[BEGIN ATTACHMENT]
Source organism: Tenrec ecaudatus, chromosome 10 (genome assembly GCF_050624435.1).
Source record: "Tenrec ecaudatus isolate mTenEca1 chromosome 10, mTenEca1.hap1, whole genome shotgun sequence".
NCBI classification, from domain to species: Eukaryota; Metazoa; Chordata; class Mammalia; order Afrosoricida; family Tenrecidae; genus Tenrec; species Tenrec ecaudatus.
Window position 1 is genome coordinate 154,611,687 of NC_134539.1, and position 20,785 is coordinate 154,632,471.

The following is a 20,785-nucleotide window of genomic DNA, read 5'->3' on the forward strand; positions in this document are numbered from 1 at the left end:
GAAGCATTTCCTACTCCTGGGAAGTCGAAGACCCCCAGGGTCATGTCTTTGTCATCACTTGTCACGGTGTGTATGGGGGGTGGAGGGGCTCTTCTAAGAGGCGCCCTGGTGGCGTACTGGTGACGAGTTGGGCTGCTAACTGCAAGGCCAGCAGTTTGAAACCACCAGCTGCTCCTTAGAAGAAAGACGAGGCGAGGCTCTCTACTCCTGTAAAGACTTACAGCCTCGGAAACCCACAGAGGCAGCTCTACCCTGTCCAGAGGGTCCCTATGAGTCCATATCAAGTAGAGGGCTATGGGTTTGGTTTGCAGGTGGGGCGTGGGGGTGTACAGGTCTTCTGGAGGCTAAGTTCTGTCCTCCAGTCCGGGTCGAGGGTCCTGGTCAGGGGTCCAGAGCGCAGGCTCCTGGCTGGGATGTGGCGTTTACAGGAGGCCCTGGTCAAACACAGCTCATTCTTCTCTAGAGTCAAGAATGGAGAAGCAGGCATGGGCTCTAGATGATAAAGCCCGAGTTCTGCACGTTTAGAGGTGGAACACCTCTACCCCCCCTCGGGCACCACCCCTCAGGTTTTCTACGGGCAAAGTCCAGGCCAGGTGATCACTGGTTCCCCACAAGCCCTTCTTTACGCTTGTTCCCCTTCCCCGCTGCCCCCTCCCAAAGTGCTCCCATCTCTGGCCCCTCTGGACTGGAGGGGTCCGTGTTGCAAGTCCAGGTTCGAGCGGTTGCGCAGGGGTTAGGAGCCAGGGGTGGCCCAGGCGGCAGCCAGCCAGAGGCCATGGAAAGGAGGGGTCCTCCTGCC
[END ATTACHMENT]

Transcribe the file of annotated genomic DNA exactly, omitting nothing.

Source organism: Tenrec ecaudatus, chromosome 10 (genome assembly GCF_050624435.1).
Source record: "Tenrec ecaudatus isolate mTenEca1 chromosome 10, mTenEca1.hap1, whole genome shotgun sequence".
NCBI classification, from domain to species: Eukaryota; Metazoa; Chordata; class Mammalia; order Afrosoricida; family Tenrecidae; genus Tenrec; species Tenrec ecaudatus.
Window position 1 is genome coordinate 154,611,687 of NC_134539.1, and position 20,785 is coordinate 154,632,471.

The following is a 20,785-nucleotide window of genomic DNA, read 5'->3' on the forward strand; positions in this document are numbered from 1 at the left end:
GAAGCATTTCCTACTCCTGGGAAGTCGAAGACCCCCAGGGTCATGTCTTTGTCATCACTTGTCACGGTGTGTATGGGGGGTGGAGGGGCTCTTCTAAGAGGCGCCCTGGTGGCGTACTGGTGACGAGTTGGGCTGCTAACTGCAAGGCCAGCAGTTTGAAACCACCAGCTGCTCCTTAGAAGAAAGACGAGGCGAGGCTCTCTACTCCTGTAAAGACTTACAGCCTCGGAAACCCACAGAGGCAGCTCTACCCTGTCCAGAGGGTCCCTATGAGTCCATATCAAGTAGAGGGCTATGGGTTTGGTTTGCAGGTGGGGCGTGGGGGTGTACAGGTCTTCTGGAGGCTAAGTTCTGTCCTCCAGTCCGGGTCGAGGGTCCTGGTCAGGGGTCCAGAGCGCAGGCTCCTGGCTGGGATGTGGCGTTTACAGGAGGCCCTGGTCAAACACAGCTCATTCTTCTCTAGAGTCAAGAATGGAGAAGCAGGCATGGGCTCTAGATGATAAAGCCCGAGTTCTGCACGTTTAGAGGTGGAACACCTCTACCCCCCCTCGGGCACCACCCCTCAGGTTTTCTACGGGCAAAGTCCAGGCCAGGTGATCACTGGTTCCCCACAAGCCCTTCTTTACGCTTGTTCCCCTTCCCCGCTGCCCCCTCCCAAAGTGCTCCCATCTCTGGCCCCTCTGGACTGGAGGGGTCCGTGTTGCAAGTCCAGGTTCGAGCGGTTGCGCAGGGGTTAGGAGCCAGGGGTGGCCCAGGCGGCAGCCAGCCAGAGGCCATGGAAAGGAGGGGTCCTCCTGCC